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| p.1 #12 · Using Strobes Outdoors - metering ambient |
I think more than anything in the instances I am thinking about, I want the light somewhat balanced for a natural look. I do try to avoid harsh lighting though sometimes I have seen some images that look quite amazing where I think the strobe is a touch stronger than the ambient. I know I need to play around, but I just wanted to get some ideas. I was thinking that I went with something like 1.5 stops over ambient, but like I said, all of my notes were on another forum which has gone by the wayside. ...oh,...Show more →
That narrows things done nicely. Here's how I do it; it might be different than the way the other person did it, but it should give you similar results:
Using the meter in incident mode with the dome (if it has one) extended, face the meter toward the sun and take a reading. Let's say for this example it's f/5.6.
Now, decide if you want the backlight to be a little brighter, a little darker, or the same as your main light. I usually go for a little lighter when the sun is acting as a backlight rather than fill.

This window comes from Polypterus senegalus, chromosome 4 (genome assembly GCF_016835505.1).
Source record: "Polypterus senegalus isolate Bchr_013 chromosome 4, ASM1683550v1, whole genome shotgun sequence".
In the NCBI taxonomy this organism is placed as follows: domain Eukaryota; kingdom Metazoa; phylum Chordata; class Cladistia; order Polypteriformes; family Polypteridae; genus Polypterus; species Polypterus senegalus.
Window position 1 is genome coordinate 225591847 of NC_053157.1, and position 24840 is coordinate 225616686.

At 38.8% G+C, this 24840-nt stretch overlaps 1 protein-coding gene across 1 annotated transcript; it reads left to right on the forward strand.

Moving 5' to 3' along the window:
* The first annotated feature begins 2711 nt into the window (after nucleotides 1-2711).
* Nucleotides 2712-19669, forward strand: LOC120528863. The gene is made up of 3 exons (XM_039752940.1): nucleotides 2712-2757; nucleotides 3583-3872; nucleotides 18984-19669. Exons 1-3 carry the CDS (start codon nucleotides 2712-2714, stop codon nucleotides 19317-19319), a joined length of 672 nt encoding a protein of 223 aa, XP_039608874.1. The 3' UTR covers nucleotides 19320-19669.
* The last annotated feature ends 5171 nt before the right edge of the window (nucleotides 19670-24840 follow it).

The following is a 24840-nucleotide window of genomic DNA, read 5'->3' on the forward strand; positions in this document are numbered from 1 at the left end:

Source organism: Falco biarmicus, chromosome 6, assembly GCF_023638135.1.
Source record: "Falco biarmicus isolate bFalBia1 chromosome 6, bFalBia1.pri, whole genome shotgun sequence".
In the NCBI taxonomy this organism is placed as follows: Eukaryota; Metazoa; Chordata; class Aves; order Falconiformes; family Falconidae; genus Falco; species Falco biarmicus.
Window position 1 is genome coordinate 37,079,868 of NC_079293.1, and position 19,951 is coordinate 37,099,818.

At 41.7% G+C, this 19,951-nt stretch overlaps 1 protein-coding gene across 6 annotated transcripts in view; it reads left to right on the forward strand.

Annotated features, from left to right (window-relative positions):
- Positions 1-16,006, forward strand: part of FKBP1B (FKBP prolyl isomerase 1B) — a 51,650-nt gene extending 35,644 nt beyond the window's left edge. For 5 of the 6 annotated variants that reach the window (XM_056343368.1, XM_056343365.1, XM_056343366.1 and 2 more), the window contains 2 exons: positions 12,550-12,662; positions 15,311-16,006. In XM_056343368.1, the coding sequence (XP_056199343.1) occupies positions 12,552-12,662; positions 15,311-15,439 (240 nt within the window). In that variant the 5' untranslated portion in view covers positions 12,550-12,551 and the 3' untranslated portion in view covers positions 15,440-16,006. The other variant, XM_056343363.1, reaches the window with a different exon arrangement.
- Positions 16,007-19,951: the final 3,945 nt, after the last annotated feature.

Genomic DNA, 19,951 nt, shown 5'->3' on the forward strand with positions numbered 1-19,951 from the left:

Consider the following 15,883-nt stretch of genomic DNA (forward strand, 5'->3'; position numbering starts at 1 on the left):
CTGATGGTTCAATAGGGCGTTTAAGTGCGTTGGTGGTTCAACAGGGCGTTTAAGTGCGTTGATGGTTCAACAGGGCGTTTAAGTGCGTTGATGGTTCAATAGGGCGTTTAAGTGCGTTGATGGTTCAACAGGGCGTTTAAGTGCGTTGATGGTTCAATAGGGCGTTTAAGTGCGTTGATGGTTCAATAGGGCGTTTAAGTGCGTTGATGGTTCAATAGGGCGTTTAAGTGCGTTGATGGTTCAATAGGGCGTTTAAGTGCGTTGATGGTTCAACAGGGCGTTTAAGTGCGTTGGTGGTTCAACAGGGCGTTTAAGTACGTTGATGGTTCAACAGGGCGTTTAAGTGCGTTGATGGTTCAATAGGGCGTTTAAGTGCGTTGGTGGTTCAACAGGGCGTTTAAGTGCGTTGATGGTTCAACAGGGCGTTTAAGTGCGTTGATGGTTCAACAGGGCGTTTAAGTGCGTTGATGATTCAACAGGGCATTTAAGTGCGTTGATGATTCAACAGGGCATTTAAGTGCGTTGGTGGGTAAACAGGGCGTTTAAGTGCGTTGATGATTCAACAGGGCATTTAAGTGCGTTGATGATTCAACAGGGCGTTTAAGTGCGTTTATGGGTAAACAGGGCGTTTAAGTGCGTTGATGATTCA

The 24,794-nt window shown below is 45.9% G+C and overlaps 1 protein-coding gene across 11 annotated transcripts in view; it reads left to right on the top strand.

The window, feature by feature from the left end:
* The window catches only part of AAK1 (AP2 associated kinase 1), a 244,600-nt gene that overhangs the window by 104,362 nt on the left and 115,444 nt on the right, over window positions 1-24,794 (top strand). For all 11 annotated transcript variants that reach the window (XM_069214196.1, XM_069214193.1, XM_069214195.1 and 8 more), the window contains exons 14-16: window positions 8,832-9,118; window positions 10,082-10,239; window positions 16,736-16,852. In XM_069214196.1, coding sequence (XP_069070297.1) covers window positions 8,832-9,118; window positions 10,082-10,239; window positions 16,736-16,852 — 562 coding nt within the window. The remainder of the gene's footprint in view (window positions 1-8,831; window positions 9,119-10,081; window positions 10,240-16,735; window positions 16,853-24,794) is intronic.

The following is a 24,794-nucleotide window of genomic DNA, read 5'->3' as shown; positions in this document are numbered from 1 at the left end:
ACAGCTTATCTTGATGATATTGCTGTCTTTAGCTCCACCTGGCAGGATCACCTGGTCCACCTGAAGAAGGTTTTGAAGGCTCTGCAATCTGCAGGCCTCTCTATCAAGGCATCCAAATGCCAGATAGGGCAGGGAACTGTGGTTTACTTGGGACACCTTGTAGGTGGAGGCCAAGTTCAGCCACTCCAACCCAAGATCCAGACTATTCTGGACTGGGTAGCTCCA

So, in this case I'll want to expose my subject somewhere between f/4 and f/5.6. So I face the meter's dome toward my main light and take a reading, then adjust the light's power up or down until it reads f/4 (or whatever). If I only have one light, I'm done. If I have a fill light then I'll meter it, and I'd probably want it a stop or more dimmer than the main light, so f/2.8 or less.
In this situation, the sun would create a rim light or hair light that would be brighter than the hair lit by the main light.
If I wanted a different look -- one with a bit more pop to the subject, but not obviously flash lit -- I'd go the other way, and make my main light a bit brighter than the sunlit exposure. So, using f/5.6 for the ambient again, I'd set my main light somewhere between f/5.6 and f/8. For even more pop I might go as high as f/11.
In either of the above cases, I'd set my camera's aperture to whatever f-stop the main light was set for, and my shutter speed midway between sync speed and whatever minimum speed I could use (based on subject motion, camera shake, etc.). Oh, and you need to have that shutter speed dialed into the meter before you start taking readings.
By having the shutter set at the mid point, I could refine the ambient exposure a bit lighter or a bit darker as needed by adjusting the shutter speed, which would have no effect on the flash exposure.
As I say, this is only one way of doing it, but it has worked for me.